Digest>Archives> Mar/Apr 2022

Keeper's Korner

Tidbits and Editorial Comment From the Tower

By Timothy Harrison


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Mobile Point Lighthouse Still in Limbo

Alabama’s Mobile Point Range Rear Lighthouse continues to remain packed up under an awning, but exposed to the elements. The skeletal tower has been stored there since 2004, even though the Alabama Historical Commission has had $400,000 to restore and re-erect the lighthouse since 2014. Shame on them.

Deterioration Continues at Sand Island Light

It has been reported to us that the roof of the cupola of Alabama’s 1873 Sand Island Lighthouse is rapidly deteriorating. The lighthouse is on the Lighthouse Digest Doomsday List of Endangered Lighthouses.

Light on Tourist Guide

It’s always nice to see when a tourist guide features a lighthouse on its cover. Such was the case with the 2020 Travel Guide for Bayfield and the Apostle Islands in Wisconsin. They featured their 1898 Devils Island Lighthouse.

Turkish Lighthouse Restored

The historic Sile Lighthouse in Istanbul, Turkey has been reopened after undergoing extensive restoration. Commissioned by the Ottoman Sultan and constructed in 1859 by French engineers, the lighthouse overlooks the Black Sea from the northern slopes of the Turkish metropolis. The restoration project took one-and-half-year to complete. Turkey’s Transport and Infrastructure Minister stated that 41 historic lighthouses in Turkey are now undergoing restoration.

Total Disregard for Names and Locations

One of the movies that I watched this past Christmas season was the Hallmark movie “Nantucket Noel,” which is about a single lady who learns of a developer who is planning to tear down the wharf that is home to her toy store and other long-time businesses. Although Hallmark used Sankaty Head Lighthouse to promote the movie, the only Nantucket lighthouses briefly shown in the movie were Great Point Lighthouse and a photo-shopped image of Brant Point Lighthouse. More prominently featured in the movie were Cockspur Island Lighthouse in Georgia, Hospital Point Lighthouse in Beverly, Massachusetts; and a sweeping view of Wisconsin’s Kewaunee Pierhead Lighthouse, giving the viewer the impression that these lighthouses were all on Nantucket Island off the coast of Massachusetts. Shame on them! I’ve spent years trying to teach people about lighthouses and movies like this are deceitful to the American Public.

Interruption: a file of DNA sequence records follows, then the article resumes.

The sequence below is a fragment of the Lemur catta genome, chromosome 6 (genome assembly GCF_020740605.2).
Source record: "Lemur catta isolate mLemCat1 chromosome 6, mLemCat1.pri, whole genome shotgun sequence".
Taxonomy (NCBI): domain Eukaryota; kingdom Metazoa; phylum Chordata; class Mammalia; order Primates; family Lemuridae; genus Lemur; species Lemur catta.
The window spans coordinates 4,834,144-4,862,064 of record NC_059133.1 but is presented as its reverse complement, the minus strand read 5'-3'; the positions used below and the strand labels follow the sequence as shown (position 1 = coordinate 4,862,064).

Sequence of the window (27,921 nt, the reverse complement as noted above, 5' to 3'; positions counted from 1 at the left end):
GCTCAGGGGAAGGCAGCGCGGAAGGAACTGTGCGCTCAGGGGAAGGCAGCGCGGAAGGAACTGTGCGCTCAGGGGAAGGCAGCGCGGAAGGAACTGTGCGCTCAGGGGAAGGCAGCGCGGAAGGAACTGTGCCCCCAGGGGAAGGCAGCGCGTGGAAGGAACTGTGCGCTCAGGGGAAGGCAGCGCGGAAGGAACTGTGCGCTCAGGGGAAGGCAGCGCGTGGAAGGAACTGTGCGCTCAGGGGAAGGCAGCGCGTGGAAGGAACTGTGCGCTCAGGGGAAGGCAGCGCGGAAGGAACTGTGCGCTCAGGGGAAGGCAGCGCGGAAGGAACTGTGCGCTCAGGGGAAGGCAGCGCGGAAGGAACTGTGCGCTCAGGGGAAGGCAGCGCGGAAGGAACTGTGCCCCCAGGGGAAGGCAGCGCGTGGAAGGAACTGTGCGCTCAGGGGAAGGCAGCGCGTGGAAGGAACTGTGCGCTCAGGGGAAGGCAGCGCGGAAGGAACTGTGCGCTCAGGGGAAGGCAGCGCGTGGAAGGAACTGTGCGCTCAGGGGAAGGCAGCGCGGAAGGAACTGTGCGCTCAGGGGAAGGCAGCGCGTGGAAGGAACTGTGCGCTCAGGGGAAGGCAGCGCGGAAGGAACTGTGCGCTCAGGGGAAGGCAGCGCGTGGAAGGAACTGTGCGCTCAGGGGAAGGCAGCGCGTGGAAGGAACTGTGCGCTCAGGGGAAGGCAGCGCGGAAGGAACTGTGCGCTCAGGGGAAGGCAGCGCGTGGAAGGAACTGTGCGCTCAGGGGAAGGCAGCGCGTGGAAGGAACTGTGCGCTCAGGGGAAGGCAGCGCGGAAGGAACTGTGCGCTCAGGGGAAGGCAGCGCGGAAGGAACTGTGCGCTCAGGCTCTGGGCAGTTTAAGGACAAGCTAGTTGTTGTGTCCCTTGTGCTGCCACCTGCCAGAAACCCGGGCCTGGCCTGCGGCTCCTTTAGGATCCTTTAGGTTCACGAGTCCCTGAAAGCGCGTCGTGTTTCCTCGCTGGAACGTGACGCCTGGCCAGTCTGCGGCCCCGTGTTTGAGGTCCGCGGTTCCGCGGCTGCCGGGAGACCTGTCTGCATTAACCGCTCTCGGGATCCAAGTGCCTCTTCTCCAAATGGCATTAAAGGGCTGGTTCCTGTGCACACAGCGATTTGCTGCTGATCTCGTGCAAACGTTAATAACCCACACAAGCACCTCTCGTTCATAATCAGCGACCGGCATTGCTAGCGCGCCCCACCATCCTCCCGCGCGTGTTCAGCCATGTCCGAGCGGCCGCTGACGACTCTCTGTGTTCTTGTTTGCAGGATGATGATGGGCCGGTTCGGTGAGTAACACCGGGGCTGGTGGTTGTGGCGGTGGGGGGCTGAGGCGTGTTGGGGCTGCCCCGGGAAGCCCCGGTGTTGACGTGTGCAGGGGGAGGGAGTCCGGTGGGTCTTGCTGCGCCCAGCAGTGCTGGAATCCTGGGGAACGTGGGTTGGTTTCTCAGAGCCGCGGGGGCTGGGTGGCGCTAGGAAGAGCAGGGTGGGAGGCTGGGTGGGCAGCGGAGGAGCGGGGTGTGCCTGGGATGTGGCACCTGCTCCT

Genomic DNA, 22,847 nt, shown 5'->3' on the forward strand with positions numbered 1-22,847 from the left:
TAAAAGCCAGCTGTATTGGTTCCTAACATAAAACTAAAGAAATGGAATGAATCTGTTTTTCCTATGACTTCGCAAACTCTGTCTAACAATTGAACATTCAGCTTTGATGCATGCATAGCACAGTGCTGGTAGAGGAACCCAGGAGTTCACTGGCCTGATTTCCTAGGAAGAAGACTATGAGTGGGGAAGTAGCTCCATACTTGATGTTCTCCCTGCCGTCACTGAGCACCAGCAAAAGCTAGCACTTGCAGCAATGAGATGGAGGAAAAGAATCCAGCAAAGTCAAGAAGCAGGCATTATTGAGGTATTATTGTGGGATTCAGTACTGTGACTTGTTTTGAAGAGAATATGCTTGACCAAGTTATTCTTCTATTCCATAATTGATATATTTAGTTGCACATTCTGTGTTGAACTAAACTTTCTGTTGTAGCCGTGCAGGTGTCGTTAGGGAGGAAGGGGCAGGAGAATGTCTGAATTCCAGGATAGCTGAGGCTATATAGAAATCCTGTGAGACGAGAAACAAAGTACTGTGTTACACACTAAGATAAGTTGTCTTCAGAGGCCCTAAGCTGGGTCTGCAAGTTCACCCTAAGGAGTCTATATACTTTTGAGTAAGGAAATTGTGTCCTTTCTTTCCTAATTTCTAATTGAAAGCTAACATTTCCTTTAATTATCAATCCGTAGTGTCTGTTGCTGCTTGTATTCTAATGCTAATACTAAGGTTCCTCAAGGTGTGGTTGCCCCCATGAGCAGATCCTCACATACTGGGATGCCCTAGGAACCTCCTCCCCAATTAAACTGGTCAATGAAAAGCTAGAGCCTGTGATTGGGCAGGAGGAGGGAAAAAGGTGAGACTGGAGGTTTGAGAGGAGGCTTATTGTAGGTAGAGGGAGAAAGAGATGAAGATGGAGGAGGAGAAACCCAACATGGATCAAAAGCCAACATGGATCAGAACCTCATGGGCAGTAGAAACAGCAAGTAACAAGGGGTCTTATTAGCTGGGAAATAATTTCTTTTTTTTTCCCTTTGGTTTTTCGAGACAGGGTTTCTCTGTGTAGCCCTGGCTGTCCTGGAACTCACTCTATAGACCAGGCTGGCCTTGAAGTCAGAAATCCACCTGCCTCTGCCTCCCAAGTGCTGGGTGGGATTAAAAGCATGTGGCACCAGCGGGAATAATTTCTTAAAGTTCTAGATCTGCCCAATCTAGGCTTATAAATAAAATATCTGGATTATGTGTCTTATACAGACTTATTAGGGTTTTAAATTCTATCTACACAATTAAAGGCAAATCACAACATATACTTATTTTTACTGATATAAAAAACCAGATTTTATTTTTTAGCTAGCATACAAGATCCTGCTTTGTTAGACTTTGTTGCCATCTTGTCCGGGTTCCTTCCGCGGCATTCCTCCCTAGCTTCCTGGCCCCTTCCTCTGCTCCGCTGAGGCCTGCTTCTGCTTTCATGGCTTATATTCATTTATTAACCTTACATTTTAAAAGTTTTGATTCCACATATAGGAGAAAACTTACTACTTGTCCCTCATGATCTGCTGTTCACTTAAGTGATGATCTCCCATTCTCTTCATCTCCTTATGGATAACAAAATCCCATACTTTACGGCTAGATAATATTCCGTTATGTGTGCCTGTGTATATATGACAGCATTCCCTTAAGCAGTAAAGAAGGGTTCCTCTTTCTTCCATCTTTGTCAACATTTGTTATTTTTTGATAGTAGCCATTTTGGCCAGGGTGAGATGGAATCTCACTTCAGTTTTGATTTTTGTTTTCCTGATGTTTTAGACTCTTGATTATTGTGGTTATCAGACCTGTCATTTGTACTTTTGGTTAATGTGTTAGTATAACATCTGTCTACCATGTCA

Money for Harbor of Refuge

Delaware’s Senator Tom Carper is touting federal funding to help that state’s Harbor of Refuge Lighthouse with $250,000 that he wants from the Infrastructure Investment and Jobs Act to pay for a feasibility study to determine the stability of the structure.

Burlington Canal Light to be Moved

The 1858 Burlington Canal Main Lighthouse in Hamilton, Ontario, Canada, will be moved 330 feet to allow for more public access to the 55-foot-tall tower. In order for this to happen, the Canadian government is transferring ownership of the lighthouse and keeper’s quarters to Hamilton Oshawa Ports Authority (HOPA), which will do the work to make the move and save and restore the structures. HOPA’s long-term commitment will be the redevelopment of Fisherman’s Pier into a central public plaza, creating space for cultural programs, with the lighthouse as the focal point.

Moosehead Beacon Celebrates 100 Years

Smaller aids to navigation come in many forms, but few can rival Maine’s “Mile Light” in Moosehead Lake for unusual appearance and historic significance. The light is celebrating its 100th anniversary this year. It is mounted atop an original 1920s telephone pole that was set into the old boiler from the 1896 wooden steamboat Katahdin that burned in 1913. The eight-foot cast iron boiler sits upright on top of some mounded rocks that mark a sunken island for boats to avoid. The current beacon was rehabbed in 2008 by the Moosehead Lake Yacht Club using an IQ Sealight solar LED that has a range of around four nautical miles that flashes a white light once every second.

Maine’s New Lighthouse License Plate

It’s been a long time coming, but Maine finally has a specialty lighthouse license plate. Proceeds from sales of the plate go to the Maine Lighthouse Trust for lighthouse preservation causes in Maine. So, if you live in Maine, when you renew your license plates, please be sure to upgrade to the new lighthouse plate. You can get a regular issue plate or a specialized plate.

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This story appeared in the Mar/Apr 2022 edition of Lighthouse Digest Magazine. The print edition contains more stories than our internet edition, and each story generally contains more photographs - often many more - in the print edition. For subscription information about the print edition, click here.

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